Boise State Football

BSU freshmen finding a way to flourish

True freshman running back Alexander Mattison will make his debut Saturday at Louisiana in Boise State’s season opener. He had back-to-back 2,000-yard seasons his last two years of high school. “He’s a guy we plan on playing, a bigger guy that will be a physical, downhill type of runner, extremely intelligent and can figure out a lot of different things,” Boise State coach Bryan Harsin said.
True freshman running back Alexander Mattison will make his debut Saturday at Louisiana in Boise State’s season opener. He had back-to-back 2,000-yard seasons his last two years of high school. “He’s a guy we plan on playing, a bigger guy that will be a physical, downhill type of runner, extremely intelligent and can figure out a lot of different things,” Boise State coach Bryan Harsin said. kgreen@idahostatesman.com

Boise State’s newcomers quickly found their groove when coaches split the first three practices of fall camp between the veterans and youngsters.

It also helped to learn everyone’s name.

The Broncos have 39 true freshmen on the roster, including walk-ons. It’s a large group for coach Bryan Harsin, but not necessarily a bad thing.

“I don’t see it as a challenge, more as an opportunity,” Harsin said. “I love the rookie mentality, I absolutely do.”

That mentality is buoyed by players who show up on campus mature and ready to vie for playing time. Off-season conditioning at the high school level, 7-on-7 tournaments, team camps — it all plays a role in making true freshmen competitive right away.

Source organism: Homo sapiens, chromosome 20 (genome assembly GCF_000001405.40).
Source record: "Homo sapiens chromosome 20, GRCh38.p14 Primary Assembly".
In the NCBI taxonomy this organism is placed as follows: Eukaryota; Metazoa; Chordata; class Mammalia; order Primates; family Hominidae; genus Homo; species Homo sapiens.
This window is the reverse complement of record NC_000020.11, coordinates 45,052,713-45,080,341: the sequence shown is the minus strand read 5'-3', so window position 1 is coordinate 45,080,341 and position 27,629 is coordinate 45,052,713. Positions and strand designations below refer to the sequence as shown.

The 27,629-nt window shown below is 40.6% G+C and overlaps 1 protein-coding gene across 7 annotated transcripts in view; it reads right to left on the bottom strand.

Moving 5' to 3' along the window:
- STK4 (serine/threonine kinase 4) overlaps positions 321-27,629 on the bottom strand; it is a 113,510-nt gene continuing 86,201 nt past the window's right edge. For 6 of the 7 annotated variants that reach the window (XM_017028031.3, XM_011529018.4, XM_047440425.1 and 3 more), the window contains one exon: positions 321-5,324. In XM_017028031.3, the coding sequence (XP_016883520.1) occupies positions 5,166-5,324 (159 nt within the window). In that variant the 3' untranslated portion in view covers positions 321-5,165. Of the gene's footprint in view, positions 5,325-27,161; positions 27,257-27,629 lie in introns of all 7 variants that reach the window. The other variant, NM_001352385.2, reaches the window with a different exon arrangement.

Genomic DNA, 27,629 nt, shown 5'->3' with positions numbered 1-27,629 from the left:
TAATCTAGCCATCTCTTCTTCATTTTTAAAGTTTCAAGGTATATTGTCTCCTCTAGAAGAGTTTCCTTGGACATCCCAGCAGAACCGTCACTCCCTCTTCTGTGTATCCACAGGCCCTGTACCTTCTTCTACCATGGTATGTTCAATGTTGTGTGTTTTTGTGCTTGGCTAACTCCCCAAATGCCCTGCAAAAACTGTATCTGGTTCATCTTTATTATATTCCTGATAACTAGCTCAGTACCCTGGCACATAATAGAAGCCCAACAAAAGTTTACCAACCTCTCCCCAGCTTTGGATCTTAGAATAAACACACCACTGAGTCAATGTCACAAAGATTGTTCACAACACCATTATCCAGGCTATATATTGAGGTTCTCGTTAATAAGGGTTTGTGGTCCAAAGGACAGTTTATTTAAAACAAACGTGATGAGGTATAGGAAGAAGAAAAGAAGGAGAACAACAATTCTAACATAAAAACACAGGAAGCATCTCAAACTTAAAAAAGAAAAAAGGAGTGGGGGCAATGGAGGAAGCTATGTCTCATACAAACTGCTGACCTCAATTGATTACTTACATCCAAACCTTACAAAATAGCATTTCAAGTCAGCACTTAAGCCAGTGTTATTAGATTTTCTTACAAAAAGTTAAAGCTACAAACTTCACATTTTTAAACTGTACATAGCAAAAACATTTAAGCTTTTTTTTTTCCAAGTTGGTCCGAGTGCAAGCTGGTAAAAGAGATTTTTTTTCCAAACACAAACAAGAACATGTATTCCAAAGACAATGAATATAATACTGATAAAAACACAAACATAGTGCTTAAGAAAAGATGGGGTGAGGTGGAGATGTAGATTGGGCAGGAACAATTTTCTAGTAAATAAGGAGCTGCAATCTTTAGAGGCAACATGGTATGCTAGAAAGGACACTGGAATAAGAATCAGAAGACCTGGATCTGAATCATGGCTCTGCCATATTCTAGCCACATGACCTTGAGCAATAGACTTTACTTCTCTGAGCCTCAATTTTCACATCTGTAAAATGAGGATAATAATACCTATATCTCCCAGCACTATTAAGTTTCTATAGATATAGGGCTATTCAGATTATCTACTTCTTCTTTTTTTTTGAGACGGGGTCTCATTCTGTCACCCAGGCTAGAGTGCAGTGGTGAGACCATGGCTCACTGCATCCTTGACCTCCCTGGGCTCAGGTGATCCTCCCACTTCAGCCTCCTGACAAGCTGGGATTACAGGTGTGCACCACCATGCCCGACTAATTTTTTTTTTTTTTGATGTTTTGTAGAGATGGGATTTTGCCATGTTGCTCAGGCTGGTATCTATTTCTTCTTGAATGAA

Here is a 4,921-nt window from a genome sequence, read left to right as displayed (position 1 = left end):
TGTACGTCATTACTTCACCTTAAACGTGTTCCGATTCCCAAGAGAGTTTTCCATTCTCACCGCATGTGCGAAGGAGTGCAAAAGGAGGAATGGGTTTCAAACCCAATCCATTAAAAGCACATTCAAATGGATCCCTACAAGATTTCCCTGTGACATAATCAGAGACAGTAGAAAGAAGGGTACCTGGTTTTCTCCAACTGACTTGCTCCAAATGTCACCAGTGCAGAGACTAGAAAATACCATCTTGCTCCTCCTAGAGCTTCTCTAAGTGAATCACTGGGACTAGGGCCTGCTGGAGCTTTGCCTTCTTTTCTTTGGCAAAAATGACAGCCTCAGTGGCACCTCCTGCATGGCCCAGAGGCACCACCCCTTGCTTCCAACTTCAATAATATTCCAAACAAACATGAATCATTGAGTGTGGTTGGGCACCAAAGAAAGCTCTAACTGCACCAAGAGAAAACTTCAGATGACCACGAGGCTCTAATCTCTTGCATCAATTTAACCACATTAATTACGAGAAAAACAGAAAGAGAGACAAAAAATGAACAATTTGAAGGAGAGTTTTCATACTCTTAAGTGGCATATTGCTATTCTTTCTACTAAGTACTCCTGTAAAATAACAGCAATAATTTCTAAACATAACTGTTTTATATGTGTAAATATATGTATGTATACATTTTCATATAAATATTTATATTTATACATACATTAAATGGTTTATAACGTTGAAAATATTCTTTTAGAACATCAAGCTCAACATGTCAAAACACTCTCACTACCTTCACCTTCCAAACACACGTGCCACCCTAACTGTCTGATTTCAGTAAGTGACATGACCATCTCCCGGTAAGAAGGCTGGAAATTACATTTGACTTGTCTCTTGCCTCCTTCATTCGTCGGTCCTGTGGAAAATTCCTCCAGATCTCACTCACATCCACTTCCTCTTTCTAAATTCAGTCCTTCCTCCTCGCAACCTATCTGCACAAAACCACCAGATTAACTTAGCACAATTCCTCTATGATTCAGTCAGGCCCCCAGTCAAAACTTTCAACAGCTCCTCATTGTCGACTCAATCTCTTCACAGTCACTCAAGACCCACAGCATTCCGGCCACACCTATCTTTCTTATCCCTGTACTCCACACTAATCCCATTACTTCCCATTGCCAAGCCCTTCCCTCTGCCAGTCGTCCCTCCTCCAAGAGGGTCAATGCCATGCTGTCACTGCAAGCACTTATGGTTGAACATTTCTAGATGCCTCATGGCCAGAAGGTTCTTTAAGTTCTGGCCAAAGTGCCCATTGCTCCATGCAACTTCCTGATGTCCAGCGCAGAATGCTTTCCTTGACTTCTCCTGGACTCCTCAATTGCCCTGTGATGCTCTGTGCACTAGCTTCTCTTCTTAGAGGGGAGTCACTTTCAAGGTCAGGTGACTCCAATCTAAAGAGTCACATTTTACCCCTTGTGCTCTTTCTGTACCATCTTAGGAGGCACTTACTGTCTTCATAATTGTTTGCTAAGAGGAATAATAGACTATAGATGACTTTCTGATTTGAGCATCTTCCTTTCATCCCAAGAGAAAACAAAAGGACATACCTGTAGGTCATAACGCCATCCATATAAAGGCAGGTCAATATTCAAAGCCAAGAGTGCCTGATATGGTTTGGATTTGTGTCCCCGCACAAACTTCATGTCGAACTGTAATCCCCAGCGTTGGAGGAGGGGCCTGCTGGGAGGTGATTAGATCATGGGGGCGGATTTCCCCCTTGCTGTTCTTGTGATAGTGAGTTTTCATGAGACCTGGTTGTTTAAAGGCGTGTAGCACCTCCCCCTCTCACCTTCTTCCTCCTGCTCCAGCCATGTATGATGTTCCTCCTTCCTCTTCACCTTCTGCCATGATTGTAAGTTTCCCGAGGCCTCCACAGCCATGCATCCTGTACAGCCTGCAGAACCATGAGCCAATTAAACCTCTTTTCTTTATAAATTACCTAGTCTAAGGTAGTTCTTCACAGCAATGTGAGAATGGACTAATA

“You’re seeing kids come in so well-prepared, by the time you’re done with camp, you don’t feel like most of them are freshmen,” Harsin said.

All of the Broncos’ incoming freshmen were on campus by early July. NCAA changes that went into effect two years ago allow coaches to hold film study sessions for two hours a week in the summer.

“It’s still pretty difficult to get younger guys ready to play ... but the new rules, it gives you a little more time,” defensive coordinator Andy Avalos said.

For Boise State, most of the true freshmen who are likely to play this season are on defense. Harsin planned to travel at least six true freshmen to Louisiana with the hope of getting most onto the field.

“When we do that, if they play, they’re going to play and they’re going to play significantly,” Harsin said.

Here are eight true freshmen to watch this season:

ALEXANDER MATTISON, RB

Mattison is scheduled to play Saturday, Harsin said, as the team has a few packages designed for the 5-foot-11, 206-pound native of San Bernardino, Calif.

Mattison posted 2,000-yard seasons as a junior and senior in high school, plus earned the SoCal Prep Legends Boys Scholar-Athlete of the Year award this summer for his athletic and academic achievements.

“Alexander’s a special kid. Very, very talented. Obviously extremely smart,” running backs coach Lee Marks said. “You look at him, he looks like a senior. ... He’s just done a good job, taking the reps I’ve been able to get him.”

SONATANE LUI, NT

A true freshman of the most unusual sort, Lui came from nowhere to earn a spot on the depth chart, the only first-year freshman on it. Lui (6-1, 293) graduated from Alta (Utah) High in 2013 before taking a two-year church mission and joining the program as a walk-on in January.

Boise State went into spring practices with one scholarship nose tackle in sophomore David Moa, a bit undersized at 6-3, 271, and Lui provides a much-needed big body inside.

“He’s a tough guy to block,’’ Harsin said. “Sometimes at that position in the interior, you’re not out there just to penetrate and create a bunch of havoc. You’re there to hold your spot and he seems to do that.’’

CHASE HATADA, DT